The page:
I guess it is important to realize that I grew up in country churches, the majority of my church life. We knew people with "weekend" cars, they drove their clunker to work, but the Lincoln and Cadillac were for weekend driving, and weekend driving usually meant a drive into church, Then people would get out of their cars in the best suits money could buy, so that they could to the usual pew and do the catwalk down the main isle of the church. Church was a place to see and be seen. If you came into church wearing anything less than stellar, folks would talk about you. The concept of coming to church in jeans and khakis up until the 1990s, was a "white church" thing, and even now in some churches if you do that, you are going to get talked about. Now my questions are these: Why are people so concerned about what people wear to worship in church? Why can't you wear casual clothing to worship? I know to some it is disrespectful for people to come into church "too casual", but to me, I don't think God strikes you down because you failed to wear a $200 suit to church? Why can't you drive your 1997 Tercel up into the church parking lot? Does God care what kind of car you drive to church? More importantly do you feel it is fair to wear a hat that obstructs the view of your fellow church members?

I guess another beef I have is mega churches. You know the Potter's House, Lakewood Church. Here in the Dallas area we have Prestonwood Baptist Church. I affectionately call it Six Flags Over Jesus. That church is HUGE. Not as big as the Potter's House or Lakewood Church, but it is huge in it's own right. It was the first church I ever knew that had an ATM in the lobby. It also has a restaurant, gym, and bookstore. That completely blew me away. They also have multiple campuses. A lot of churches do that now. They have north, south, east, and west locations so they are convenience. Like chain stores, churches are sprawling every where like Wal Mart. What happened to the small independent churches of yester year? Why do churches feel so corporate now? Can a small church survive. Imagine if every member of that mega church is tithing 10% of their income to their church, what kind of salaries are the ministers and the staff getting? Are they receiving inflated salaries like the CEOs of major corporations, or do they deserve these salaries that afford them multiple homes and luxury cars? If Jesus were alive today, would he be like Creflo Dollar?

Is status important? Do people go to church to associate and hob nob with religious celebrities and ministers; or do they truly go to learn and worship? Does how you dress or the car you drive influence your relationship with God?

2008-11-10

Proposition 8 Passed & Black People Are To Blame?

So 70% of blacks who voted on Prop. 8 in California voted for it. They voted to rescind the right for gays and lesbians to marry. Is that sad and trifling? Yes. Is it surprising? No.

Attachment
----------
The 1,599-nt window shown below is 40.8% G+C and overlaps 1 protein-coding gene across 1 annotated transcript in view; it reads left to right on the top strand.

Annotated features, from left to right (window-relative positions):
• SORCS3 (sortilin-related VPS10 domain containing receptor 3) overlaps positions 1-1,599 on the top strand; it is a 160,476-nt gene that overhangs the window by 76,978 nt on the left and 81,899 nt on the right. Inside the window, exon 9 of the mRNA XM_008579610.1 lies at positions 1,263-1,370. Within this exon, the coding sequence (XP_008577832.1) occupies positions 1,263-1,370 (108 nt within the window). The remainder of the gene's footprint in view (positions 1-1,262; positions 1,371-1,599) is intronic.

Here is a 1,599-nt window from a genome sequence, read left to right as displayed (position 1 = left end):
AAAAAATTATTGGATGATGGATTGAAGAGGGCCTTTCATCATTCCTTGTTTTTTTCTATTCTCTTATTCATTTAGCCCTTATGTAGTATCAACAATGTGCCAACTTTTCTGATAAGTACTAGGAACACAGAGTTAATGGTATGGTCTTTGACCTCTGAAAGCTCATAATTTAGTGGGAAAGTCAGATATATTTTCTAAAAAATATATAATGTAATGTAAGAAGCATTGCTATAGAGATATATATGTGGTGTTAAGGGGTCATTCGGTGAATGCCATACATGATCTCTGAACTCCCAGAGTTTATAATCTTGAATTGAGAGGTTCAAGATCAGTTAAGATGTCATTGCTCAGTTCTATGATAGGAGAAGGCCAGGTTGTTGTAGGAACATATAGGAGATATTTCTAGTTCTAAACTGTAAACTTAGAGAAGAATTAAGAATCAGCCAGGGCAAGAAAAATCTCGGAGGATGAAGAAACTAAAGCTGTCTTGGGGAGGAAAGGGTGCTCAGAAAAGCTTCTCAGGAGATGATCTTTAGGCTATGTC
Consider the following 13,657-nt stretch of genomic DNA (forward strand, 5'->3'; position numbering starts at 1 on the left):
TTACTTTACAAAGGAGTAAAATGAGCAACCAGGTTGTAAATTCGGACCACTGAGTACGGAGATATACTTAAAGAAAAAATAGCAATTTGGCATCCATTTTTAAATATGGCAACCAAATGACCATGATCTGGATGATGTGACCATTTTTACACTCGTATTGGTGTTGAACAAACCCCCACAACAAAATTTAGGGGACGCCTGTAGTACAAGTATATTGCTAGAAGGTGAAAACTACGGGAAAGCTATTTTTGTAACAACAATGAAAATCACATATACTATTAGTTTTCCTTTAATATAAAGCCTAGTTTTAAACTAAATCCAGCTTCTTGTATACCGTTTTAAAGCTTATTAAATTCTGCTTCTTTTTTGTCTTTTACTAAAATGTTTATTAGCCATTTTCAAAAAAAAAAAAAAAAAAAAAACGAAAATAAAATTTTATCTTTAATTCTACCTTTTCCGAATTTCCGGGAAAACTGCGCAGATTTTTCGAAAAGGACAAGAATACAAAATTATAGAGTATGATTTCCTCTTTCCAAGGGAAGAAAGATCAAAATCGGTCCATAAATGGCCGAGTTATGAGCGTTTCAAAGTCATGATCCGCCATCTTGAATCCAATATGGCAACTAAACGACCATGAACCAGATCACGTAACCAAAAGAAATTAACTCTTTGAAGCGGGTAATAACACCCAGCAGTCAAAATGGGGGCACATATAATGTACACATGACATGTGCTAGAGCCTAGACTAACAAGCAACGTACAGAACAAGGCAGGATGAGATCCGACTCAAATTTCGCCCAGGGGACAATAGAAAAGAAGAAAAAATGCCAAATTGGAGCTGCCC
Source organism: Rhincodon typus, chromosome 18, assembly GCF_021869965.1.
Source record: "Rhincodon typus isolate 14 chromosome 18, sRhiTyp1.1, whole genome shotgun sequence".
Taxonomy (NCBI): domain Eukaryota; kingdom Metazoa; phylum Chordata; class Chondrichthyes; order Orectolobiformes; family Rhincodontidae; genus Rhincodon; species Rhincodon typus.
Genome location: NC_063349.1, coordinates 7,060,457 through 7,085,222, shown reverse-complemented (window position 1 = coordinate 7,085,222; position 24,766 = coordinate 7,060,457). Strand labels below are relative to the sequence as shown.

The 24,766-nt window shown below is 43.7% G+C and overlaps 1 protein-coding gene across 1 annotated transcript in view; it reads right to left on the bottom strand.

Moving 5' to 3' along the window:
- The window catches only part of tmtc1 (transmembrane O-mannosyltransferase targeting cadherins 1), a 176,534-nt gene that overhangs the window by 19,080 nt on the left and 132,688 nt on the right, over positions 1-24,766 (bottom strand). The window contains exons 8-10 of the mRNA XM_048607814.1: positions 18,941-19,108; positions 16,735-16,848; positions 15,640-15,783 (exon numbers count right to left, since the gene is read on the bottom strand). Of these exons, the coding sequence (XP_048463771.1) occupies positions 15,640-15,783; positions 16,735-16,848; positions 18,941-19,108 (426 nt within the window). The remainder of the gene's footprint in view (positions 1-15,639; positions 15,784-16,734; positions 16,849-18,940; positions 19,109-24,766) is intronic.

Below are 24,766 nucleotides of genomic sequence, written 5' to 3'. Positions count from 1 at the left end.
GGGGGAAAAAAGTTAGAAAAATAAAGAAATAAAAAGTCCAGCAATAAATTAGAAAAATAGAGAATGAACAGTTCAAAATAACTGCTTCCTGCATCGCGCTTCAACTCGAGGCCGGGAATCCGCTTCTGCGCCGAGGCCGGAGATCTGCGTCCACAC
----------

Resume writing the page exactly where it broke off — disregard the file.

The black gay community is a silent one, not because they want to be silent but because in the black community they have no choice. This vote was a vote of religion to many, and as I have said before, the black church is very conservative, and the black church is the cornerstone of politics for many black americans. To be black and gay on par with being republican and gay, most black people just don't get it. There are still folks walking around slapping their kids for no reason so they don't become "soft" or "sissies". They are still using the term "sissies" to describe effeminate men. My dad won't even say the word "gay" or "homosexual", he just does the Fred G. Sanford signal for "gay", which can be seen in this clip around the 2:37 mark:




Just an off topic FYI, Rippa did a phenomenal analysis of Lamont Sanford over at his blog. It was insightful, poignant, and gave truth a brand new light. Bravo, Rippa. Bravo.

The stereotypes that many whites have for gays and lesbians, blacks have for gays and lesbians. That being gay is a choice. That other gay people recruit or "can turn you gay". That gay people are pedophiles and predators looking to "turn out" innocent children and those down on their luck who can be easily swayed. That being gay is a mental illness.

Then let's talk about the "down low" phenomenon. This has been a major discussion for years, and I do not know the reality of how big this issue is within the black community, as I don't see it being an overwhelming issue, as I don't think MOST black men are gay, but I think with the attention it has received, it has fueled the discrimination against homosexuals within the black community.

I find it disheartening and somewhat insulting that we as black people have the audacity to be hateful and judgmental to another group of people, when we have had this done to ourselves for centuries. In the same breathe, I am not going to pretend gays and lesbians are innocent lambs.